Warwick Greens also stated: “We want to live in a fairer Britain with an economy that works for everybody without ruining the environment, and that is far from reality with the current Tory majority.
“We therefore welcome the opportunity of an early General Election to bring about the radical change that Britain needs.”
Alexandra Bevis of Warwick Conservative Association also stated: “For students – from whatever political persuasion – there has never been a greater opportunity to get stuck into political campaigning. With so many marginals in the West Midlands, we all have a fantastic chance to go out and make a difference.”
Warwick University Liberal Democrats have also been contacted for comment.
Warwick University: The Local Situation
The University sits in the constituency of Coventry South, which is currently held by Labour MP Jim Cunningham. Cunningham won with 42.3% of the vote in 2015, a 0.5% gain on 2010 and 7.3% more than Conservative Gary Ridley who came second.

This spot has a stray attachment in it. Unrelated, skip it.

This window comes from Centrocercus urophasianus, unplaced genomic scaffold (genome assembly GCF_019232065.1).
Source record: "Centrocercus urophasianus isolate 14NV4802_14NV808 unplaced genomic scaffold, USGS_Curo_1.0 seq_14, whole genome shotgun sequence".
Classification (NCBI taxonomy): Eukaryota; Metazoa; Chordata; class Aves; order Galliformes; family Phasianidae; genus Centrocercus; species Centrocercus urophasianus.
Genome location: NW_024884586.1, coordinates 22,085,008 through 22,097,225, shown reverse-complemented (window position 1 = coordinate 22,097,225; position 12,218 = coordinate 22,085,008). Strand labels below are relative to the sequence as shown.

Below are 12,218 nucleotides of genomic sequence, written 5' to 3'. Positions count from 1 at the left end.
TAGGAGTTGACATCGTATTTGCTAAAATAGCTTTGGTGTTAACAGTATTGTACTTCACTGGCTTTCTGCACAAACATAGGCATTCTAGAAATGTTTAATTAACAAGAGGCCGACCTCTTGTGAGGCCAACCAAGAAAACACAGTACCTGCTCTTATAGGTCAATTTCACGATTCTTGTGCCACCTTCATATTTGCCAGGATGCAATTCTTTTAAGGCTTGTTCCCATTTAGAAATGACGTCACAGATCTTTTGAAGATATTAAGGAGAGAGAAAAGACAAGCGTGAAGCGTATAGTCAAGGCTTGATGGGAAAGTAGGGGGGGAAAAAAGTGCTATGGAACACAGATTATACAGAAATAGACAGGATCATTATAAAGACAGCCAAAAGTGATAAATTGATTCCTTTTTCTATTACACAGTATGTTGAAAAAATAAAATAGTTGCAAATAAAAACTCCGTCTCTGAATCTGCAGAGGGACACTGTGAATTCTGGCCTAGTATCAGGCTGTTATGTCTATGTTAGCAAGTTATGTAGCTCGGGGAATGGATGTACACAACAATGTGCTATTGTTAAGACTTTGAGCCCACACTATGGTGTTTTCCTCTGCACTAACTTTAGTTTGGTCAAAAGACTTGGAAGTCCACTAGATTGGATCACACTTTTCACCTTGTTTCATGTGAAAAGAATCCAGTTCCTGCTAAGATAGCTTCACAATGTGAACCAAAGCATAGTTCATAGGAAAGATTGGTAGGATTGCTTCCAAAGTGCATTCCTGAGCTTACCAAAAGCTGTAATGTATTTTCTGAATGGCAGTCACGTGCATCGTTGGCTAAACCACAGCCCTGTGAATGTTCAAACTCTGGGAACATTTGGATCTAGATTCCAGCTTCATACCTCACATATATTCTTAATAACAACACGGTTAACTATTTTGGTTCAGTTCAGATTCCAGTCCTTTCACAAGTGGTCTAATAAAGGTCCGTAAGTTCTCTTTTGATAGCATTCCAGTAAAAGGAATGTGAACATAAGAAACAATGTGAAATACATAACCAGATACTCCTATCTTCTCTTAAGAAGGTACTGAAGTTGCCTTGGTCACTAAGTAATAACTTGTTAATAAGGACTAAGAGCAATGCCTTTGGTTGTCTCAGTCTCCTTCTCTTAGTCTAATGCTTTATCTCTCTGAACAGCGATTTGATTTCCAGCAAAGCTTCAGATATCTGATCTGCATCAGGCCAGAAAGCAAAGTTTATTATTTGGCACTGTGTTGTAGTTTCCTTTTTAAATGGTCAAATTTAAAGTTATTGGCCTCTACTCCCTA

In Warwick & Leamington, the incumbent MP is Conservative Chris White where Labour were beaten by 6,606 votes last time around.
In Kenilworth & Southam, Conservative MP Jeremy Wright will hope to maintain the healthy majority of 21,002 votes enjoyed by the party in the last election.
The Liberal Democrats will be hoping for an improved result this time around having seen their share of the vote fall in 2015 by 14% in Coventry South, 13.3% in Warwick % Leamington and 17.^% in Kenilworth & Southam.
While voter registration has already closed for the May 4 elections, the cut-off date for June 8 has yet to be announced.